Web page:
Thursday, April 18, 2013

The A to Z Fantastic: Fantasy Rapid Fire Part 1

Let's go!

You've all heard of the Hero's Quest, but how about the Hero's Geas? A geas is a concept that comes from Celtic Mythology and it can be either a taboo or an injunction placed on the hero, typically by a woman. For instance, Cuchulainn has a geas on him to never eat dog meat and he is also bound by a geas to eat any food offered to him by a woman. So naturally one day a woman offers him dog meat to eat. Geasa frequently lead to the doom of the hero who is bound by them.

In the real world, we are confronted daily with the knowledge that we are mortal and must die. Perhaps this is why in fantasy Immortality is such a common theme. For better or worse we all at times wish that we could live forever. In fantasy, people can live forever, but frequently they find that it is not as wonderful a thing as they thought it would be. Is this a way of compensating for our inability to live forever, simply to make us feel better about it? Or is there truth there?

Fantasy stories frequently feature great Journeys across vast lands. Think The Lord of the Rings or The Wheel of Time or any major epic fantasy series. Readers go along for the journey, often following along with a relatively clueless character who has never traveled beyond his home town before. In this way the reader experiences the same discovery that the character does as he sees new lands and meets new people and learns new things. Only in fantasy can we make such journeys of discovery in wholly new worlds.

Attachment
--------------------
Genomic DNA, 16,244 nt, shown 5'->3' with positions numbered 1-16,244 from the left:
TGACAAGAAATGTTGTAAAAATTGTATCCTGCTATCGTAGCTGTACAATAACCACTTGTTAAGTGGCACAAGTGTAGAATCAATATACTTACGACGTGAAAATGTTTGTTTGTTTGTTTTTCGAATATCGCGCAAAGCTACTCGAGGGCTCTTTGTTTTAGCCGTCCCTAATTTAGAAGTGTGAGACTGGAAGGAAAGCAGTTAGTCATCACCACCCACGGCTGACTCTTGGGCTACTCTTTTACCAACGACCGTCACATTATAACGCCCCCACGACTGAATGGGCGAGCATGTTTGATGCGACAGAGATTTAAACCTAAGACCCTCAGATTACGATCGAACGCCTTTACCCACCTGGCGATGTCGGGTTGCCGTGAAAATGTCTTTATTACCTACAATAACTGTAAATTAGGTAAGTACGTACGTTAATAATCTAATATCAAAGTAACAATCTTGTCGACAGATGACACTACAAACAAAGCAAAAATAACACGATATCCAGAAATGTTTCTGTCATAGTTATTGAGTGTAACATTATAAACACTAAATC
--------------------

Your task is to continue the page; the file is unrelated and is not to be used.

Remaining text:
Fantasy has become the refuge of the Kingdom. While Kings and Kingdoms still exist in our modern world, they are simply not the same anymore. And it must be confessed that there is something romantic and awesome about the Kingdom. Part of us longs for the pomp and circumstance that goes along with a kingdom and some of us long for the romance of princes and princesses. But perhaps it is just as well that the good and bad of the monarchy is mostly preserved for us in the pages of a fantasy book.


  1. Yeah, they were never quite as romantic as they seem now.

  2. Still wouldn't want to be immortal. Not here anyway.

  3. I agree - the idea of a kingdom sounds so much significant and honour-worthy than the political divisions we have now. I'd forgotten the word geas - interesting to use in a modern story, maybe.

  4. I've always loved the journey part of fantasy stories. Just the idea of leaving home to visit somewhere new gets my blood pumping.

    BTW, I nominated you for the Liebster award. Click here to learn more.

  5. Great post! I have no desire to be immortal either. Maybe live a bit longer, but not forever.

  6. Stopping by from AtoZ. You have a very cute blog! Great post.


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